When programming in R, sometimes it is necessary to check to see if a vector contains a particular value. Not only can you check to see if a vector contains that value, but you can also find out where it is. Finding both answers requires using two simple functions that are easy to use.

### Description (Contains in R)

Checking what a vector contains in r is easy, but there are two ways of looking for a specific value. The first is the search %in% vector operation which checks to see if the vector contains the search. There is also the match() function which has the form of match(search, vector) and it returns the position of the search in the vector. The search argument can be a character string, numeric value, or any other data type. It even works with missing values in the form of NA. The %in% operation returns a Boolean which is true if the argument being searched for is present. The match() function simply returns the numeric position of the argument being searched for, and it returns an NA if it is not present.

### Explanation – Why We Use These Operators / Functions

When evaluating the contents of data structures, it is important to remember the methods we are discussing only work on vectors. This means that they will only work on the columns of a data frame, but you can use it to find a row number by searching for a value in one of the columns. The search parameter can be a specific text, number, or other data type. These methods can search for a string just as easily as a single character. Once you find the contents that you are looking for you can store this information in a variable to use as necessary in your program.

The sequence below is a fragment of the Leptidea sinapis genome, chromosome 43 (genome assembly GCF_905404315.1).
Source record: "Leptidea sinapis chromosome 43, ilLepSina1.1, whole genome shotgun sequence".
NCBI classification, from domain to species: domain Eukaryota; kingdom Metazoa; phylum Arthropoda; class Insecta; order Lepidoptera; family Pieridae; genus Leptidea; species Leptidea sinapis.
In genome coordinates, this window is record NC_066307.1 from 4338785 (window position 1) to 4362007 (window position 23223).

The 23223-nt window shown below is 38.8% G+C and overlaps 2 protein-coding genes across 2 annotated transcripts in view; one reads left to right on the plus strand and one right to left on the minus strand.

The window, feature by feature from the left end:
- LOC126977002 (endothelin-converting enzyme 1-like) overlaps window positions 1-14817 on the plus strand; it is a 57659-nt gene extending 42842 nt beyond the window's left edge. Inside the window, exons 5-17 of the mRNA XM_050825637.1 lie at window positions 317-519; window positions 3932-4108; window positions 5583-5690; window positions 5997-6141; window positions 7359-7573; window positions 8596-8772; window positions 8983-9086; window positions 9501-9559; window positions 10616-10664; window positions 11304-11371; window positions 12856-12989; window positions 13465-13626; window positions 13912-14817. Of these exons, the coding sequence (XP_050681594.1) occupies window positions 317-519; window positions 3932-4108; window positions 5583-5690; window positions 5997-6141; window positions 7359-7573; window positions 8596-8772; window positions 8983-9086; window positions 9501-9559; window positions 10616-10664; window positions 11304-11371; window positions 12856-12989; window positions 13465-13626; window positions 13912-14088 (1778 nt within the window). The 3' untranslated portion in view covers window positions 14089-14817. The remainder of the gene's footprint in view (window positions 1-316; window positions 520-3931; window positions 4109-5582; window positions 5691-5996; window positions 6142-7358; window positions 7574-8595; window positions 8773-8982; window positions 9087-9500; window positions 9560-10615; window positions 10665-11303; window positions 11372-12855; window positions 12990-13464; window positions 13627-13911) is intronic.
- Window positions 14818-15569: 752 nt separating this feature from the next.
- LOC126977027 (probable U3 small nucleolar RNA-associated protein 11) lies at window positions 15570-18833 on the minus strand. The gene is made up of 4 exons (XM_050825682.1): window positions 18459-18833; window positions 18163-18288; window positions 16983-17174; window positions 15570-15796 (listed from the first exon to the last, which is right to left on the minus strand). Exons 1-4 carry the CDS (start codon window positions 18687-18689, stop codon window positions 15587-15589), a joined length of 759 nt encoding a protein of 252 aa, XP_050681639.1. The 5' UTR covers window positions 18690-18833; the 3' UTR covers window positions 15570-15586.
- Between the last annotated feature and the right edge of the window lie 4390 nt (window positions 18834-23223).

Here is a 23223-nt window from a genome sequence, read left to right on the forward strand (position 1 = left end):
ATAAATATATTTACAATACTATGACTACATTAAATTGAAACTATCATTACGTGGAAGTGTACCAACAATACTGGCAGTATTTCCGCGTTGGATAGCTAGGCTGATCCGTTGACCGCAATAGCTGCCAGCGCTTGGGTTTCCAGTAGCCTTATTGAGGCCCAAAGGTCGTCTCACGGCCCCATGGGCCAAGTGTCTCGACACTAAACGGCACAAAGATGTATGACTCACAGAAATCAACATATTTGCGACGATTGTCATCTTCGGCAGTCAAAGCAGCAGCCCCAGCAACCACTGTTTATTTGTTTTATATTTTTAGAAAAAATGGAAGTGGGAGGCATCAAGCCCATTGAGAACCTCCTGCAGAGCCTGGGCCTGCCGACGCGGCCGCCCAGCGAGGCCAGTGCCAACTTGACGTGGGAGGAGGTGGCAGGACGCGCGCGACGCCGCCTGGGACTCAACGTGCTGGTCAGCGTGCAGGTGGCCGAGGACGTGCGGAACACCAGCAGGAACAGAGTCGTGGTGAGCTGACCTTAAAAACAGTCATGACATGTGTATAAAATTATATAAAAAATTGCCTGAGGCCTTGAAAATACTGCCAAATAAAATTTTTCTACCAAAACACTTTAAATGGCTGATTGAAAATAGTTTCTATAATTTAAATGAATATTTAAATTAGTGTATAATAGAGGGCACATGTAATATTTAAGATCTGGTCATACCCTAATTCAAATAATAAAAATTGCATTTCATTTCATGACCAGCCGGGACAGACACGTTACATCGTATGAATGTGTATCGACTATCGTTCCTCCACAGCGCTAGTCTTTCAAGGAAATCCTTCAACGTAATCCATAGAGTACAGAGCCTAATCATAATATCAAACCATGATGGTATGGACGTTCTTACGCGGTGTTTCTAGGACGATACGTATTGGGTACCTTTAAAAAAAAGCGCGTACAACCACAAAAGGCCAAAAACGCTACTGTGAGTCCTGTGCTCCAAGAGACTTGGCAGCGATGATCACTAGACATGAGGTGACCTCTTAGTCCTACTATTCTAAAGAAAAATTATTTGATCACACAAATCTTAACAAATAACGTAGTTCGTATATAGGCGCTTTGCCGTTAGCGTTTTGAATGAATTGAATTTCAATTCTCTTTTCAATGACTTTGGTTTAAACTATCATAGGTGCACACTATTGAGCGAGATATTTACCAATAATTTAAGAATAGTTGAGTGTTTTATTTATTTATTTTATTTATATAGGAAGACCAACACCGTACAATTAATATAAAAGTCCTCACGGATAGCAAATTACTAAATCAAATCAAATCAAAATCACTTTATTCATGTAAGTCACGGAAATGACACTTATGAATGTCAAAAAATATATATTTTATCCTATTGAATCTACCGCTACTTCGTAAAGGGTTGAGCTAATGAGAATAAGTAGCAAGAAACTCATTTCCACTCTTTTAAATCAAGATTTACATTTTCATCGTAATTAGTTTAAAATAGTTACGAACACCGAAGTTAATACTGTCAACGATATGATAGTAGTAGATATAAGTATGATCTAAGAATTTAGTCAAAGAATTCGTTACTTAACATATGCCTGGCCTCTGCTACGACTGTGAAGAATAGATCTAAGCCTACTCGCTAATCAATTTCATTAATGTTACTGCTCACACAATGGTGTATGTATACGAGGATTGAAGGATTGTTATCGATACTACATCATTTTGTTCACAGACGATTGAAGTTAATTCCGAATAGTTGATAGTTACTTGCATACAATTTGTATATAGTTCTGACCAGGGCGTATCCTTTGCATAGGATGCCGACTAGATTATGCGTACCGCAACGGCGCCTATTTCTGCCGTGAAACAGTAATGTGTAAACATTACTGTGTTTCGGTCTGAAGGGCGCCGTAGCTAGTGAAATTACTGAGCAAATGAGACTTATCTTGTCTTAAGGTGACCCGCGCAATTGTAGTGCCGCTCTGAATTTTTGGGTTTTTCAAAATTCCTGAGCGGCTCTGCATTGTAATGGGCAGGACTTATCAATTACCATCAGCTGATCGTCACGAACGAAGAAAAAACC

### Examples

Here are three examples of these two operations in action. The first two contain both successful and unsuccessful searches.

> a = c(1:5)

> a

[1] 1 2 3 4 5

> 3 %in% a

[1] TRUE

> match(3,a)

[1] 3

>

> 7 %in% a

[1] FALSE

> match(7,a)

[1] NA

This example uses both methods for looking up a numeric value. In the first case, it is present, but in the second case, it is not.

> b = c(“a”,”b”,”c”,”d”,”e”)

> “d” %in% b

[1] TRUE

> match(“d”,b)

[1] 4

>

> “z” %in% b

[1] FALSE

> match(“z”,b)

[1] NA

This example uses both methods for looking up a character value. In the first case, it is present, but in the second case, it is not.

> b = c(“a”,”b”,NA,”d”,”e”)

> NA %in% b

[1] TRUE

> match(NA,b)

[1] 3

This final example uses both methods for looking up an NA value and finds it.

<h2>Application</h2>The main application of these methods is determining whether the vectors contain specific values and where those values are located. This is useful in finding the pattern of data within a data structure you are looking at. The regular expression of these methods would include a variable that would store the results, but you can send the results directly to the console if you need to see them.

If you need to find specific values within a data structure and it contains vectors these two methods will work. Furthermore, they can help you find other data that is related to the parameter that you are looking up. If your program needs to find a specific value these methods will do the job.